Q1 Earnings Mortgage Morsels: National Bank of Canada
National Bank of Canada posted strong first-quarter earnings, driven largely by trading revenues, while mortgage growth was slower than that of its big-bank peers.
The bank saw retail mortgage growth of 2% in the quarter, while executives addressed a loss of market share in Quebec over recent quarters.
“I think the mortgage market is always very competitive and, especially in a rising rate environment, client rate lags a little bit, and we see more market competitiveness,” Lucie Blanchet, VP of Personal Banking & Client Experiences, said during the conference call. “So, we’ve seen some of that in the last quarters…”
Here’s a run-down of NBC’s mortgage portfolio performance in the quarter…
Q1 net income: $932 million (+22.5% Y/Y) Earnings per share: $2.65 a share
The bank’s residential mortgage portfolio rose to $84.9 billion in Q1,up from $78 billion a year ago.
The bank’s residential mortgage portfolio is 32% insured, down from 37% a year ago.
The average LTV on the uninsured mortgage portfolio was 54%(down from 57%), while the average LTV on the HELOC portfolio was 49% (down from 54%).
Quebec represented 54% of the mortgage book (down from 56% from a year ago), while Ontario made up 28% (up from 27%)and Alberta 7% (down from 8%).
Net interest margin was 2.05% in Q1, down from 2.16% a year earlier.
Of the bank’s uninsured residential mortgage portfolio, 0.12% are in arrears by 90+ days,down from 0.17% in Q1 2021.
The bank recovered $2 million from its provisions for credit losses in the quarter, compared to the $81 million set aside for bad loans in Q1 2021.
“We are obviously keeping a close eye on inflation. Global supply challenge — global supply chain challenges, as well as unfolding geopolitical events, which could exacerbate inflation and volatility, and potentially have an impact on the global economic outlook,” said President and CEO Laurent Ferreira. “That being said, our current outlook for Canada and Quebec, is positive.”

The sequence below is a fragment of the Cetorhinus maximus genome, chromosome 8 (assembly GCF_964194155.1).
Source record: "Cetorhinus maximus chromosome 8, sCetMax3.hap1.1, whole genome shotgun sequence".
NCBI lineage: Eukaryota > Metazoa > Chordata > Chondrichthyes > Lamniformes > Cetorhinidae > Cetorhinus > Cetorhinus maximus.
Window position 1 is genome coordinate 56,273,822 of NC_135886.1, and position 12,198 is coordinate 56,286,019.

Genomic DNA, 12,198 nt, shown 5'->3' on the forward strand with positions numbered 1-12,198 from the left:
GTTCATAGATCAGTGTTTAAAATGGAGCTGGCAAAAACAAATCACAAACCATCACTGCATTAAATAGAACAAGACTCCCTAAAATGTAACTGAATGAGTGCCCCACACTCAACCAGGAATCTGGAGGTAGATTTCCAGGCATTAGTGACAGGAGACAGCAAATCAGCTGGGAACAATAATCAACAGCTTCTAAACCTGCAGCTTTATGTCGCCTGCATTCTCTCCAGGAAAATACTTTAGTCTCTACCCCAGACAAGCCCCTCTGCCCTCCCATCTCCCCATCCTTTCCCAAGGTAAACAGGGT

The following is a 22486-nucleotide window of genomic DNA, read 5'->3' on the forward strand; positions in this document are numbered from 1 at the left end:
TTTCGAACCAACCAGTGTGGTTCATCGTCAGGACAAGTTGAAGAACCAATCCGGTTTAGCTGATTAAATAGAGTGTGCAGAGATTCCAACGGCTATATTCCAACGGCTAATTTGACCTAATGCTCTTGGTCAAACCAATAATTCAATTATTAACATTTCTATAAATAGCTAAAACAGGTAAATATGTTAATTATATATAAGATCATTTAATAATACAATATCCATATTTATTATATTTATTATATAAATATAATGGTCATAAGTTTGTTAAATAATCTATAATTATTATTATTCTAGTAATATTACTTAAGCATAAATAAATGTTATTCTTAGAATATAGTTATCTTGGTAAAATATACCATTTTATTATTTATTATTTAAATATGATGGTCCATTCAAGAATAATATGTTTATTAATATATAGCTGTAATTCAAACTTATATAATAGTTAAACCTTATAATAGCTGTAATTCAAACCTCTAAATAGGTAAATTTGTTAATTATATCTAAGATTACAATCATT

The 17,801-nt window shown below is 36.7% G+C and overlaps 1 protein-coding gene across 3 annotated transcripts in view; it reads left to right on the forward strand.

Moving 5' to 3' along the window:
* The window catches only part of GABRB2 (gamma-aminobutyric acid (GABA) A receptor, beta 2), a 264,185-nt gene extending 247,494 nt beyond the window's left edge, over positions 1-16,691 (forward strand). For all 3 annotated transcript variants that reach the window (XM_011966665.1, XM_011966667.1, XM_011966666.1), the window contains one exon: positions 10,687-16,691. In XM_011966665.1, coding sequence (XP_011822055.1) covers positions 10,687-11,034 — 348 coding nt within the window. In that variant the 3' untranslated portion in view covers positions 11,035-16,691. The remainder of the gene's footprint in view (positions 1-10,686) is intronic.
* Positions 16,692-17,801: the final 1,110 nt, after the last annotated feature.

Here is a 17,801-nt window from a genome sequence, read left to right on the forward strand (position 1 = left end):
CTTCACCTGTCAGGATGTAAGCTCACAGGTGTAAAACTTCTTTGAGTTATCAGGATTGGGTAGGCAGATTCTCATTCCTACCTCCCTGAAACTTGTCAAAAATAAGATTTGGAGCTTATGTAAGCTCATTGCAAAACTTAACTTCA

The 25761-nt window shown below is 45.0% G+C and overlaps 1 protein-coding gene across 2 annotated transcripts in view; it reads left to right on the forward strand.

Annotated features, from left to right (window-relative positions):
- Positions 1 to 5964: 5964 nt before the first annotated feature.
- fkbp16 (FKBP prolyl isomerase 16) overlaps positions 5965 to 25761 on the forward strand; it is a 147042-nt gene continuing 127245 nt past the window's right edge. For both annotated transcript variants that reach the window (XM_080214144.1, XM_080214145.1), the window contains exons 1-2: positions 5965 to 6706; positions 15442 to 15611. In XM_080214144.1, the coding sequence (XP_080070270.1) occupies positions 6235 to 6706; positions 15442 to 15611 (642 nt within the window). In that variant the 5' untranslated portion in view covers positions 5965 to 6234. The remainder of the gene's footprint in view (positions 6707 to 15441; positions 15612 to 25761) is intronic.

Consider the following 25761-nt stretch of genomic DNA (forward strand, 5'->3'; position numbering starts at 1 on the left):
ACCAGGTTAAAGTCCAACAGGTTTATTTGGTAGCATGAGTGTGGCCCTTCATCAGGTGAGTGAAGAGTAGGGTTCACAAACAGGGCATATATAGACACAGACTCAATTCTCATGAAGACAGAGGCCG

“The housing market remains robust, with retail mortgage loans up 2% sequentially,” said Ferreira.
Asked for an outlook on the bank’s residential mortgage growth in 2022, Blanchet said this: “We are comfortable with our disciplined approach between balancing volume, margin, and risk, and the way we see the market right now, we are confident to perform close to high, into the double-digit, similar to what we achieved in Q1. And we think that despite the rising in rates, the imbalance between supply and demand should continue to stimulate the real-estate market during 2022.”
Asked why mortgage growth in the quarter was below that of NBC’s peers, Blanchet replied, “I would say that we’ve seen originations a little softer this quarter and probably link that with the increasing rate environment. But just as a reminder, originations have reached record high in 2020 and 2021, so it’s nothing that is really material at this point.”
One analyst on the call remarked that National Bank had lost much of the market share gains the bank had gained during the pandemic. Blanchet said, “I think the mortgage market is always very competitive and especially in a rising rate environment, client rate lags a little bit, and we see more market competitiveness, so we’ve seen some of that in the last quarters, the last two quarters maybe, so that lag is really there.”
She continued, “…lately, I would say that margin has been tight for sure, in the context of rising rate environment. However, we do see much more customer engagement coming from mortgage activity.”
Asked about the impact that the broker channel is having on National Bank’s Quebec mortgage share, Blanchet said, “70%, 75% is based on our internal channel. As you know, we made a big change with our strategy on brokers a couple of years ago. And we are backing the channel now because it’s a channel that customers, specifically first-time homebuyers, preferred. So, we are present, but our stride is based on our internal channel.”
Blanchet later confirmed that the recent losses in National Bank’s market share came predominantly from the broker channel.
“Our performing provisions should be driven by changes to the macroeconomic outlook, portfolio growth, and migration,” said William Bonnell, Chief Risk Officer. “Absent a significant deterioration in the macroeconomic outlook, we would expect additional releases from our performing allowance in the coming quarters.”